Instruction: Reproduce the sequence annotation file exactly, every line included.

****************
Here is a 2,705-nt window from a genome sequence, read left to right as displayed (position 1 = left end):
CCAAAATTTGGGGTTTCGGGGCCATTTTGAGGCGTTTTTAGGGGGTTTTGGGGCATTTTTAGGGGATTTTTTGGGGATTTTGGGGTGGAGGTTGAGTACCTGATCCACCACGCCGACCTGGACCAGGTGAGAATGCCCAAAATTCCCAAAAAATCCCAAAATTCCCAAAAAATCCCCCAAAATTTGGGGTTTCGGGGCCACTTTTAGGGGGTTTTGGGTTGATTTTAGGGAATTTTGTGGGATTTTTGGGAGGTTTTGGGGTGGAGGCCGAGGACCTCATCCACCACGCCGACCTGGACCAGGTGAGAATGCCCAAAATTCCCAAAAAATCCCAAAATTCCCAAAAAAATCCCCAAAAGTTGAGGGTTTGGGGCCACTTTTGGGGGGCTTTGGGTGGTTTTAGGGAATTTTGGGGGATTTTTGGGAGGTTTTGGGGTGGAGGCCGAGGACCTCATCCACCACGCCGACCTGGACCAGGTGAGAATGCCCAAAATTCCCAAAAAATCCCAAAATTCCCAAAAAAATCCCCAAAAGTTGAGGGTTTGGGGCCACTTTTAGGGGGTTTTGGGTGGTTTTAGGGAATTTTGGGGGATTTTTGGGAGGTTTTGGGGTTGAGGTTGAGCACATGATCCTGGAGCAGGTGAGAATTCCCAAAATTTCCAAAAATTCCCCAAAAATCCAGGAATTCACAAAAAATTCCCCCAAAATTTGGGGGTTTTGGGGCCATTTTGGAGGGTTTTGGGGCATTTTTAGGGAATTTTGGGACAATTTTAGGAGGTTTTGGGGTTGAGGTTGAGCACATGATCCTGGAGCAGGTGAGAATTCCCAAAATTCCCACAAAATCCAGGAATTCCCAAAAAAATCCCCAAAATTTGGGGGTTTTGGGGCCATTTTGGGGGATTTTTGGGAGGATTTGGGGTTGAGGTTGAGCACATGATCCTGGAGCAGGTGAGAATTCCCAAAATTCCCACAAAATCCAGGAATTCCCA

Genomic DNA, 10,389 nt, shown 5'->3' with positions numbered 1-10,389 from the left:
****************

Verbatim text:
Here is a 2,705-nt window from a genome sequence, read left to right as displayed (position 1 = left end):
CCAAAATTTGGGGTTTCGGGGCCATTTTGAGGCGTTTTTAGGGGGTTTTGGGGCATTTTTAGGGGATTTTTTGGGGATTTTGGGGTGGAGGTTGAGTACCTGATCCACCACGCCGACCTGGACCAGGTGAGAATGCCCAAAATTCCCAAAAAATCCCAAAATTCCCAAAAAATCCCCCAAAATTTGGGGTTTCGGGGCCACTTTTAGGGGGTTTTGGGTTGATTTTAGGGAATTTTGTGGGATTTTTGGGAGGTTTTGGGGTGGAGGCCGAGGACCTCATCCACCACGCCGACCTGGACCAGGTGAGAATGCCCAAAATTCCCAAAAAATCCCAAAATTCCCAAAAAAATCCCCAAAAGTTGAGGGTTTGGGGCCACTTTTGGGGGGCTTTGGGTGGTTTTAGGGAATTTTGGGGGATTTTTGGGAGGTTTTGGGGTGGAGGCCGAGGACCTCATCCACCACGCCGACCTGGACCAGGTGAGAATGCCCAAAATTCCCAAAAAATCCCAAAATTCCCAAAAAAATCCCCAAAAGTTGAGGGTTTGGGGCCACTTTTAGGGGGTTTTGGGTGGTTTTAGGGAATTTTGGGGGATTTTTGGGAGGTTTTGGGGTTGAGGTTGAGCACATGATCCTGGAGCAGGTGAGAATTCCCAAAATTTCCAAAAATTCCCCAAAAATCCAGGAATTCACAAAAAATTCCCCCAAAATTTGGGGGTTTTGGGGCCATTTTGGAGGGTTTTGGGGCATTTTTAGGGAATTTTGGGACAATTTTAGGAGGTTTTGGGGTTGAGGTTGAGCACATGATCCTGGAGCAGGTGAGAATTCCCAAAATTCCCACAAAATCCAGGAATTCCCAAAAAAATCCCCAAAATTTGGGGGTTTTGGGGCCATTTTGGGGGATTTTTGGGAGGATTTGGGGTTGAGGTTGAGCACATGATCCTGGAGCAGGTGAGAATTCCCAAAATTCCCACAAAATCCAGGAATTCCCA

Genomic DNA, 10,389 nt, shown 5'->3' with positions numbered 1-10,389 from the left: